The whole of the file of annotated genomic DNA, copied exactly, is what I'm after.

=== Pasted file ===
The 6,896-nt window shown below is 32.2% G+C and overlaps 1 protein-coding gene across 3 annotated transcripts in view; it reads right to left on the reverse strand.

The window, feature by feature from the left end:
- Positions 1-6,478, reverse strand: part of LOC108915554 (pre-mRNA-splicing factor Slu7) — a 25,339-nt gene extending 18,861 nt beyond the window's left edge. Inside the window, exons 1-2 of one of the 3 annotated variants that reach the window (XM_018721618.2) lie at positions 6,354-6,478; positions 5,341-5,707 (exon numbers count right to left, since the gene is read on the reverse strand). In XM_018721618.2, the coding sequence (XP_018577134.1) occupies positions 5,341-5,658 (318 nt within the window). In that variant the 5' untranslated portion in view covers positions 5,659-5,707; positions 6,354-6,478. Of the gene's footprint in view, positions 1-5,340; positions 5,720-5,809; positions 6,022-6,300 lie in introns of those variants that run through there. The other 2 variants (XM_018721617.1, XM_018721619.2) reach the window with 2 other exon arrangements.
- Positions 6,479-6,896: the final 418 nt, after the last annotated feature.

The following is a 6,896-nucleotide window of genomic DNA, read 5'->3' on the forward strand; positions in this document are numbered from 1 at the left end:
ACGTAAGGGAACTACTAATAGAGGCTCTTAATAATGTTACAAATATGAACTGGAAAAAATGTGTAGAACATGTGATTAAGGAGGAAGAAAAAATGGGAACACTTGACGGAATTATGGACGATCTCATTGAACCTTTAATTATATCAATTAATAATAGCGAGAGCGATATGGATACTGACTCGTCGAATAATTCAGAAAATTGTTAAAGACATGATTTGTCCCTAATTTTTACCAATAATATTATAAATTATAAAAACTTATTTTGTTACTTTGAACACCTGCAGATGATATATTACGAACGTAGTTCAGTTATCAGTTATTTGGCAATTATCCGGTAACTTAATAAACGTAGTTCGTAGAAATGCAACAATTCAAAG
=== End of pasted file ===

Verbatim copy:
The 6,896-nt window shown below is 32.2% G+C and overlaps 1 protein-coding gene across 3 annotated transcripts in view; it reads right to left on the reverse strand.

The window, feature by feature from the left end:
- Positions 1-6,478, reverse strand: part of LOC108915554 (pre-mRNA-splicing factor Slu7) — a 25,339-nt gene extending 18,861 nt beyond the window's left edge. Inside the window, exons 1-2 of one of the 3 annotated variants that reach the window (XM_018721618.2) lie at positions 6,354-6,478; positions 5,341-5,707 (exon numbers count right to left, since the gene is read on the reverse strand). In XM_018721618.2, the coding sequence (XP_018577134.1) occupies positions 5,341-5,658 (318 nt within the window). In that variant the 5' untranslated portion in view covers positions 5,659-5,707; positions 6,354-6,478. Of the gene's footprint in view, positions 1-5,340; positions 5,720-5,809; positions 6,022-6,300 lie in introns of those variants that run through there. The other 2 variants (XM_018721617.1, XM_018721619.2) reach the window with 2 other exon arrangements.
- Positions 6,479-6,896: the final 418 nt, after the last annotated feature.

The following is a 6,896-nucleotide window of genomic DNA, read 5'->3' on the forward strand; positions in this document are numbered from 1 at the left end:
ACGTAAGGGAACTACTAATAGAGGCTCTTAATAATGTTACAAATATGAACTGGAAAAAATGTGTAGAACATGTGATTAAGGAGGAAGAAAAAATGGGAACACTTGACGGAATTATGGACGATCTCATTGAACCTTTAATTATATCAATTAATAATAGCGAGAGCGATATGGATACTGACTCGTCGAATAATTCAGAAAATTGTTAAAGACATGATTTGTCCCTAATTTTTACCAATAATATTATAAATTATAAAAACTTATTTTGTTACTTTGAACACCTGCAGATGATATATTACGAACGTAGTTCAGTTATCAGTTATTTGGCAATTATCCGGTAACTTAATAAACGTAGTTCGTAGAAATGCAACAATTCAAAG